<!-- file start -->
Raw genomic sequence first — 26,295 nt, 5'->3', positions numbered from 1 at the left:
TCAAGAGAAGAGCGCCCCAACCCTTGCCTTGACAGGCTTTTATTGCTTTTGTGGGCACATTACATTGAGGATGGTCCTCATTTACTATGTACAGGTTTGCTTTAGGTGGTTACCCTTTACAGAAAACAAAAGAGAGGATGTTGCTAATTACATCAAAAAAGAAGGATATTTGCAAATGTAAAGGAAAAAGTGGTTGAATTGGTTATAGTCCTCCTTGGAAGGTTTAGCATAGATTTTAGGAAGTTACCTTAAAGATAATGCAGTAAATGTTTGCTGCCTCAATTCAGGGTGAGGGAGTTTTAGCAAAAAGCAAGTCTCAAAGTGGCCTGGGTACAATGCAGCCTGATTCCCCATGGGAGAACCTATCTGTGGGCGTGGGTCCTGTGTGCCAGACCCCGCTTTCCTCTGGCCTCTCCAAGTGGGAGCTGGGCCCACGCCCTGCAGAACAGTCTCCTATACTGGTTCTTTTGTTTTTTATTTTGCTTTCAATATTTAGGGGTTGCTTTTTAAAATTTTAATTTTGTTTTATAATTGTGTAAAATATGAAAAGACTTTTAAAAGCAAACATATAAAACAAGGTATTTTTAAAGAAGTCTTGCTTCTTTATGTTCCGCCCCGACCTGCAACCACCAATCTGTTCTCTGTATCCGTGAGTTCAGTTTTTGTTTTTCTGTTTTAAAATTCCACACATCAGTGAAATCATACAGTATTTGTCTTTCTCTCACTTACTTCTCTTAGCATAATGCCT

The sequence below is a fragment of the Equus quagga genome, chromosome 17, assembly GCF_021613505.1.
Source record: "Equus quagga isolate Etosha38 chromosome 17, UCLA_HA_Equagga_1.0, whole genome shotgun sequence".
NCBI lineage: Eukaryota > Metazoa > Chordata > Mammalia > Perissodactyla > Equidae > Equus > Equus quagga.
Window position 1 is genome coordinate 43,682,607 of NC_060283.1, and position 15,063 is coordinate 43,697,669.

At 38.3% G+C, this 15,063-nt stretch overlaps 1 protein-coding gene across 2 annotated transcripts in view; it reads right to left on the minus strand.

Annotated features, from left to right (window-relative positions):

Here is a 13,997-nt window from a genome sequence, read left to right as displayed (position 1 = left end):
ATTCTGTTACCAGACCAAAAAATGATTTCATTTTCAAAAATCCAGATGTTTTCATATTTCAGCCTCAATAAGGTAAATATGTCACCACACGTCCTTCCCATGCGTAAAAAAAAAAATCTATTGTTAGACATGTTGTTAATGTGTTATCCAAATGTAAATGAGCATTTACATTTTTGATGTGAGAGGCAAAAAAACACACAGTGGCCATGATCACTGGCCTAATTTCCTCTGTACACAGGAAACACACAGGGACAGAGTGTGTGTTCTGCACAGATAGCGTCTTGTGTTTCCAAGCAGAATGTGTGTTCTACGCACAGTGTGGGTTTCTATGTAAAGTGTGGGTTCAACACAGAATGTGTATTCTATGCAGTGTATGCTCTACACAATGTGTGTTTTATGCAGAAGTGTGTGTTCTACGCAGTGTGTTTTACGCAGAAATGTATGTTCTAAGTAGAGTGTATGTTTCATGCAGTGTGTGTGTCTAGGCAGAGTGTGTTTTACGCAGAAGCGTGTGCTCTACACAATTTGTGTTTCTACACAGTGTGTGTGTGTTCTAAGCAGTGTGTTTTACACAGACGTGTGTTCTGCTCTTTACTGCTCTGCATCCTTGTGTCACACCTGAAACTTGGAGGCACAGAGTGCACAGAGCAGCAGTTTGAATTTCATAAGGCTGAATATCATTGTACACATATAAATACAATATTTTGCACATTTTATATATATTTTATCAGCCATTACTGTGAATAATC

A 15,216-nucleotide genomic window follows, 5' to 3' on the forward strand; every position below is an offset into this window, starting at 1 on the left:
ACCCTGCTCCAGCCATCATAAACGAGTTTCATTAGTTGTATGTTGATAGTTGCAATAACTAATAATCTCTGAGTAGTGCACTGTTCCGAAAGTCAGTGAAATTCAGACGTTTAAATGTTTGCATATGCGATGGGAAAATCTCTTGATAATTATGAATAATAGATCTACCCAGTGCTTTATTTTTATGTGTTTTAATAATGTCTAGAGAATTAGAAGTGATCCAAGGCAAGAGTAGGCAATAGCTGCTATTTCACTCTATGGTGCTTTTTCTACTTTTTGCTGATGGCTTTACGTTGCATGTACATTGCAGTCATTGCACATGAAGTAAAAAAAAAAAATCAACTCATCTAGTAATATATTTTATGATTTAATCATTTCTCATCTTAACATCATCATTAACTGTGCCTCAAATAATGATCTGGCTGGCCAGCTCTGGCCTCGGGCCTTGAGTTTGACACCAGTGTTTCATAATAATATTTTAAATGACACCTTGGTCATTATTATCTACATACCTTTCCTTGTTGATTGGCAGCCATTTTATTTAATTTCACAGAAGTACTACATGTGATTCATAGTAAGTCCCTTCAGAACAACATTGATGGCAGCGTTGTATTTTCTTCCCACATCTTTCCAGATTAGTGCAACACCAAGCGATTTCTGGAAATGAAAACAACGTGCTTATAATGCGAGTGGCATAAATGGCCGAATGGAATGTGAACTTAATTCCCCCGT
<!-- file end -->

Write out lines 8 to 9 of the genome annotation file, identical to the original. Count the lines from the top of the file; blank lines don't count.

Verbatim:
Annotated features, from left to right (window-relative positions):

Here is a 13,997-nt window from a genome sequence, read left to right as displayed (position 1 = left end):